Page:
6. Water, Gas, Electricity, and Internet: Setting up Your Utilities
When you have confirmed your moving-in date, you need to set up your utilities. The three primary services are water, electricity, and gas, and you may also need to set up an internet connection. You can apply for these online or by phone. You will need to contact your local Bureau of Waterworks for your water, and contact a gas and electricity company to have those utilities set up. It’s possible to get a special price on a set plan if you get your gas and electricity from the same company, so it’s worth making use of this if possible. It is also worth asking your real estate agent or landlord, as they may have a designated supplier.
In some cases, an internet line may already be set up in your mansion building, in which case, it should just take a simple procedure to get you connected. Ask your agent for more information.
7. What to Do Once You Have Moved In! Complete Your Residence Application and Moving in Notice
This only applies to people who have just arrived in Japan, but once you have moved into your new property, you need to go to your local government office (the ward or city office) to complete all the necessary government procedures. This is because foreigners are subject to the same Basic Resident Registration Law as Japanese citizens. You have 14 days to apply after moving into your residence. Take your residence card or alien registration certificate to do your moving-in paperwork at your local government office.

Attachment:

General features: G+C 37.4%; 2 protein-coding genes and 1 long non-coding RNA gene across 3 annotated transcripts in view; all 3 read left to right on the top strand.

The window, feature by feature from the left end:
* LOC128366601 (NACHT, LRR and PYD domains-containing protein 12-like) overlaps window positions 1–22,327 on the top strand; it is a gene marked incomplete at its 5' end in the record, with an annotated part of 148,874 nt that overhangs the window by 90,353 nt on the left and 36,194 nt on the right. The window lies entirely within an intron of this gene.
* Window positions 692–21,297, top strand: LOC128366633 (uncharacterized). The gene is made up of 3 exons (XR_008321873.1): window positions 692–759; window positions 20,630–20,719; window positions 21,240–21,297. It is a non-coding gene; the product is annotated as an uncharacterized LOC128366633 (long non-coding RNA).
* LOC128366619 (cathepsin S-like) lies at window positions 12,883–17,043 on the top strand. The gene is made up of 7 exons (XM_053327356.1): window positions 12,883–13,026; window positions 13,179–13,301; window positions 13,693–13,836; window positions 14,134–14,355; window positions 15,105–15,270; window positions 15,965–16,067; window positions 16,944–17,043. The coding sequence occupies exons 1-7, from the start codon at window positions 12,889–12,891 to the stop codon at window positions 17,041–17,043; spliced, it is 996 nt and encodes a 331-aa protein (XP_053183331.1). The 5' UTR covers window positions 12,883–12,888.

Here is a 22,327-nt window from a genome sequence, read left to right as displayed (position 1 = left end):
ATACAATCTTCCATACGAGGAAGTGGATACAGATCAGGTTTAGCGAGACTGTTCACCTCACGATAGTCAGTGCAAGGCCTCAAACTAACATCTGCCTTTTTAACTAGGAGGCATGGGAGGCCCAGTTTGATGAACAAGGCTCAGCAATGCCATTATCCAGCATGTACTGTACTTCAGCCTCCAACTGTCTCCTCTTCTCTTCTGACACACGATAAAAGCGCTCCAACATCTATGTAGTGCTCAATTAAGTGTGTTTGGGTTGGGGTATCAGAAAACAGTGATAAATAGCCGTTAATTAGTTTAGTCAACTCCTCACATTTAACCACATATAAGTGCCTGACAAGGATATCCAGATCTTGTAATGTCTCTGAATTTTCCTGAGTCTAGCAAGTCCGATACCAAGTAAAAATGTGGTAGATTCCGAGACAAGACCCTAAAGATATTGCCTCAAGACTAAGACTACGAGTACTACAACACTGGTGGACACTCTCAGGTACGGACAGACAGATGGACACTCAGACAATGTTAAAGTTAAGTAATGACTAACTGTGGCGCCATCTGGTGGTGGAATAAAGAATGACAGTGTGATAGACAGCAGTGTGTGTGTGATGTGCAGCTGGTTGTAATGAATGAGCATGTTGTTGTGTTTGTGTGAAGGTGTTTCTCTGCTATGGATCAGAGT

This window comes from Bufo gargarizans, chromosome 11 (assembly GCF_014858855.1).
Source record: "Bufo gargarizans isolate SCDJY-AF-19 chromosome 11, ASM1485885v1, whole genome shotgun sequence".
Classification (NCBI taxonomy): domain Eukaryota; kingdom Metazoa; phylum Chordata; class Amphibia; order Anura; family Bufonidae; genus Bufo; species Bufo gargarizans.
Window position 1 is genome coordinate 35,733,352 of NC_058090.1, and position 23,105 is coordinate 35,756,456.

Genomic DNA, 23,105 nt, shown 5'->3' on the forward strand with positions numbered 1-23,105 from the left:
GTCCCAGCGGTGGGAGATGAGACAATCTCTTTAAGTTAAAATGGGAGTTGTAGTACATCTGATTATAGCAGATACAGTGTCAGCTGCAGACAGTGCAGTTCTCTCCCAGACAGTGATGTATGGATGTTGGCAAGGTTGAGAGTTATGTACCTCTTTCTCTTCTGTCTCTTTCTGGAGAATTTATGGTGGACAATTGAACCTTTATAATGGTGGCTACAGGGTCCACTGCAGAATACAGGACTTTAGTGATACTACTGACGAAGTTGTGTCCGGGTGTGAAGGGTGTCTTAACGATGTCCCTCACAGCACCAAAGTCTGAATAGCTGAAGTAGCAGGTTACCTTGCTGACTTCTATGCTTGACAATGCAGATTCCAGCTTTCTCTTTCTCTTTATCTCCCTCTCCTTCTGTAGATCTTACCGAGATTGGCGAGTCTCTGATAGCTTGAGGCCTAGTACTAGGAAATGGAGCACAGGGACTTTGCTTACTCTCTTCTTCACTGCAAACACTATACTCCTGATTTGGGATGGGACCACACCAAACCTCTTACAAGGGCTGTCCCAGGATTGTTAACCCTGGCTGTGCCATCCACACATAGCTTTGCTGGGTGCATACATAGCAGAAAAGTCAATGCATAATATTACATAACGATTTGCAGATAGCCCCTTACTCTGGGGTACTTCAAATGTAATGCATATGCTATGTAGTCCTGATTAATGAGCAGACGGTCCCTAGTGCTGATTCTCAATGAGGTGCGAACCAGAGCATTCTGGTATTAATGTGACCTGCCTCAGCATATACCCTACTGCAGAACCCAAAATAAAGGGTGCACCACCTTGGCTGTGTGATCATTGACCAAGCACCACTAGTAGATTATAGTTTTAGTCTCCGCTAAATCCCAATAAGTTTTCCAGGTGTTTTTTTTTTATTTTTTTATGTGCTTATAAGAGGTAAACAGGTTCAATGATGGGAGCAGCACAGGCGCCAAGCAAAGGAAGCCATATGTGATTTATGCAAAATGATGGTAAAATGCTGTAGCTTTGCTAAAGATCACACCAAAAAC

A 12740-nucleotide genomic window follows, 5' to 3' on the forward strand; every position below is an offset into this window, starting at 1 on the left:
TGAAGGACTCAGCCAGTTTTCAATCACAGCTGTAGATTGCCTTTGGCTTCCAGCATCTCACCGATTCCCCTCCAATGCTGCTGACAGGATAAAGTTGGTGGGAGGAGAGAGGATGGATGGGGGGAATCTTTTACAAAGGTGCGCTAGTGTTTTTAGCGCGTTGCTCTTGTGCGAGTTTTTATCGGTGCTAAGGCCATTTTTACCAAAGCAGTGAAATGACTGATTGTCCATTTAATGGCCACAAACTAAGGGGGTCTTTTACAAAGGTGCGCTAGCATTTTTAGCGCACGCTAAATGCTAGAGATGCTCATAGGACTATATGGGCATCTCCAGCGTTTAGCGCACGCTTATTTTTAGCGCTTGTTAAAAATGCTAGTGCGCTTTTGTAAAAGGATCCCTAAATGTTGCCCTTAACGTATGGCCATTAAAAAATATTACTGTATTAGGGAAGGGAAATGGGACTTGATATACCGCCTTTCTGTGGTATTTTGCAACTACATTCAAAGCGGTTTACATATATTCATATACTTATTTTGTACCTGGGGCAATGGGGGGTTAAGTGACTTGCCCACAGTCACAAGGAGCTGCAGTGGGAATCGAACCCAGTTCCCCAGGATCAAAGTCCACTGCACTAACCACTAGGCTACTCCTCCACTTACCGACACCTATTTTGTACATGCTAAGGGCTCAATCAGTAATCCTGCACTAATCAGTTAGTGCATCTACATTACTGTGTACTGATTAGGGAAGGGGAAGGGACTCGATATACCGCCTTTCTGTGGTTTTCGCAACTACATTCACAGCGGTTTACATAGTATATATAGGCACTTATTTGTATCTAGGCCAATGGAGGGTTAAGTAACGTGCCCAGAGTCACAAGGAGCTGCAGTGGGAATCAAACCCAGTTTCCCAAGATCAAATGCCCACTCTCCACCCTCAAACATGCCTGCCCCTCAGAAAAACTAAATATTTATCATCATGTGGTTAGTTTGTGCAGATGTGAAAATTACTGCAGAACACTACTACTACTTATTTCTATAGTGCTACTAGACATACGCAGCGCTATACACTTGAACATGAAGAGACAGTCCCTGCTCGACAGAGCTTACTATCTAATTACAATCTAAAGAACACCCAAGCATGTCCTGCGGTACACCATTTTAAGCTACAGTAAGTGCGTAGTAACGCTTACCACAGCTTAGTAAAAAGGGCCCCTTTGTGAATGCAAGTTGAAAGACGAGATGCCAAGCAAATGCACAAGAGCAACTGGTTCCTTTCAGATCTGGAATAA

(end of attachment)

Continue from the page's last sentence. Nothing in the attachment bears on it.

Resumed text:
8. The Big Mystery of Renting in Japan: Will I Ever Get to Meet My Landlord?
In rental properties in Japan, you don’t often get the chance to speak to your building’s landlord or manager. In most cases, a management company will look after the property on behalf of the landlord. It will make sense when you actually live in Japan, but in many cases, you will move out without ever having met your landlord.
If you are unlucky enough to encounter problems, it’s most common to contact the real estate agent or management company. In cases where you have their contact details, it’s not uncommon to contact the landlord or building manager too.
9. Can I Change My Mind? How Breaking Your Lease Works After Signing
Normally, once a contract has been signed, you cannot back out of it. If you change your mind after you have been given the right to enter the house, it will be treated as breaking your lease. Your finder’s fee and deposit will not be returned, but if you have never entered the house, you may get your security money back.
This is primarily because canceling after signing a contract causes a lot of problems for the landlord and real estate agent. In unavoidable circumstances, such as an emergency that means you have to return home, explain the situation as thoroughly as possible, and apologize. If the other party is understanding, you may get back some initial costs.
10. The Strictest Country in the World When It Comes to Leaving! You Need to Leave Your Apartment as You Found It